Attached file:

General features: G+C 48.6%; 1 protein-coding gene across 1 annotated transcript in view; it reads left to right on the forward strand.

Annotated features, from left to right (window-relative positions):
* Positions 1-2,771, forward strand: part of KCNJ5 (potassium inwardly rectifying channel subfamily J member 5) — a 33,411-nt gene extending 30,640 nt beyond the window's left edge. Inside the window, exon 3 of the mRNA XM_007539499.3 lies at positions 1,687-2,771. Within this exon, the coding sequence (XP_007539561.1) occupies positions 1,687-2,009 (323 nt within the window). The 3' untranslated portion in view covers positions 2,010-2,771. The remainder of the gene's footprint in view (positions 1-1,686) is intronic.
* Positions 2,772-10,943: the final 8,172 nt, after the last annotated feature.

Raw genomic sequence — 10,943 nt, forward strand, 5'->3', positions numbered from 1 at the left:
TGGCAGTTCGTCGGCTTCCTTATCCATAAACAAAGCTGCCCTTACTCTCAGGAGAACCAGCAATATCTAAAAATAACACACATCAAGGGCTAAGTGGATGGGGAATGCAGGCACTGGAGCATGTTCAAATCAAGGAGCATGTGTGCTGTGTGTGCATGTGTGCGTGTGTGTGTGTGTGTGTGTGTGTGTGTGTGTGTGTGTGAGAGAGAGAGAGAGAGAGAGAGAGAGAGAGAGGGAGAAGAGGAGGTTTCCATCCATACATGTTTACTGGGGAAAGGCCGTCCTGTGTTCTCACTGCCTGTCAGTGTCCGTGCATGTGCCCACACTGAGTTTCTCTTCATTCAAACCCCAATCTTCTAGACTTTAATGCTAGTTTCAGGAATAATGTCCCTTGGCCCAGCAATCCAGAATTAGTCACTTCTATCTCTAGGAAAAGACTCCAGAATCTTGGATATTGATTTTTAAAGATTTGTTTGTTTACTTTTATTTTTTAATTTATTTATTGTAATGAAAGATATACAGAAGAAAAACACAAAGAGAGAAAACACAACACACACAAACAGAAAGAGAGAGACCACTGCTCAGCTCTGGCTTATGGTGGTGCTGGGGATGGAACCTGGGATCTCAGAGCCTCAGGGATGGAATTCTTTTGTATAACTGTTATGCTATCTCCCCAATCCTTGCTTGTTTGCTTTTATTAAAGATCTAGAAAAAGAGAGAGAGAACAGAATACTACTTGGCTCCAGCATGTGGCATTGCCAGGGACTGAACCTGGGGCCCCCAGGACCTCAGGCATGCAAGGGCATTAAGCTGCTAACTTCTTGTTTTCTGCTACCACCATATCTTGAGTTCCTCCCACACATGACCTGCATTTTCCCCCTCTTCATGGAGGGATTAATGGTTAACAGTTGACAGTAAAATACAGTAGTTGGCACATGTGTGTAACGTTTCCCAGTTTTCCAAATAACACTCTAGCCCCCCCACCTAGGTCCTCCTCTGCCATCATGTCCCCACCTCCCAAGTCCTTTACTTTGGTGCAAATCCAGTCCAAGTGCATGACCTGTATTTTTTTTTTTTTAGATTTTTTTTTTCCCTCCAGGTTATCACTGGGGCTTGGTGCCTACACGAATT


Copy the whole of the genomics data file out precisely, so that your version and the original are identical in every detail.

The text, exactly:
General features: G+C 48.6%; 1 protein-coding gene across 1 annotated transcript in view; it reads left to right on the forward strand.

Annotated features, from left to right (window-relative positions):
* Positions 1-2,771, forward strand: part of KCNJ5 (potassium inwardly rectifying channel subfamily J member 5) — a 33,411-nt gene extending 30,640 nt beyond the window's left edge. Inside the window, exon 3 of the mRNA XM_007539499.3 lies at positions 1,687-2,771. Within this exon, the coding sequence (XP_007539561.1) occupies positions 1,687-2,009 (323 nt within the window). The 3' untranslated portion in view covers positions 2,010-2,771. The remainder of the gene's footprint in view (positions 1-1,686) is intronic.
* Positions 2,772-10,943: the final 8,172 nt, after the last annotated feature.

Raw genomic sequence — 10,943 nt, forward strand, 5'->3', positions numbered from 1 at the left:
TGGCAGTTCGTCGGCTTCCTTATCCATAAACAAAGCTGCCCTTACTCTCAGGAGAACCAGCAATATCTAAAAATAACACACATCAAGGGCTAAGTGGATGGGGAATGCAGGCACTGGAGCATGTTCAAATCAAGGAGCATGTGTGCTGTGTGTGCATGTGTGCGTGTGTGTGTGTGTGTGTGTGTGTGTGTGTGTGTGTGTGAGAGAGAGAGAGAGAGAGAGAGAGAGAGAGAGGGAGAAGAGGAGGTTTCCATCCATACATGTTTACTGGGGAAAGGCCGTCCTGTGTTCTCACTGCCTGTCAGTGTCCGTGCATGTGCCCACACTGAGTTTCTCTTCATTCAAACCCCAATCTTCTAGACTTTAATGCTAGTTTCAGGAATAATGTCCCTTGGCCCAGCAATCCAGAATTAGTCACTTCTATCTCTAGGAAAAGACTCCAGAATCTTGGATATTGATTTTTAAAGATTTGTTTGTTTACTTTTATTTTTTAATTTATTTATTGTAATGAAAGATATACAGAAGAAAAACACAAAGAGAGAAAACACAACACACACAAACAGAAAGAGAGAGACCACTGCTCAGCTCTGGCTTATGGTGGTGCTGGGGATGGAACCTGGGATCTCAGAGCCTCAGGGATGGAATTCTTTTGTATAACTGTTATGCTATCTCCCCAATCCTTGCTTGTTTGCTTTTATTAAAGATCTAGAAAAAGAGAGAGAGAACAGAATACTACTTGGCTCCAGCATGTGGCATTGCCAGGGACTGAACCTGGGGCCCCCAGGACCTCAGGCATGCAAGGGCATTAAGCTGCTAACTTCTTGTTTTCTGCTACCACCATATCTTGAGTTCCTCCCACACATGACCTGCATTTTCCCCCTCTTCATGGAGGGATTAATGGTTAACAGTTGACAGTAAAATACAGTAGTTGGCACATGTGTGTAACGTTTCCCAGTTTTCCAAATAACACTCTAGCCCCCCCACCTAGGTCCTCCTCTGCCATCATGTCCCCACCTCCCAAGTCCTTTACTTTGGTGCAAATCCAGTCCAAGTGCATGACCTGTATTTTTTTTTTTTTAGATTTTTTTTTTCCCTCCAGGTTATCACTGGGGCTTGGTGCCTACACGAATT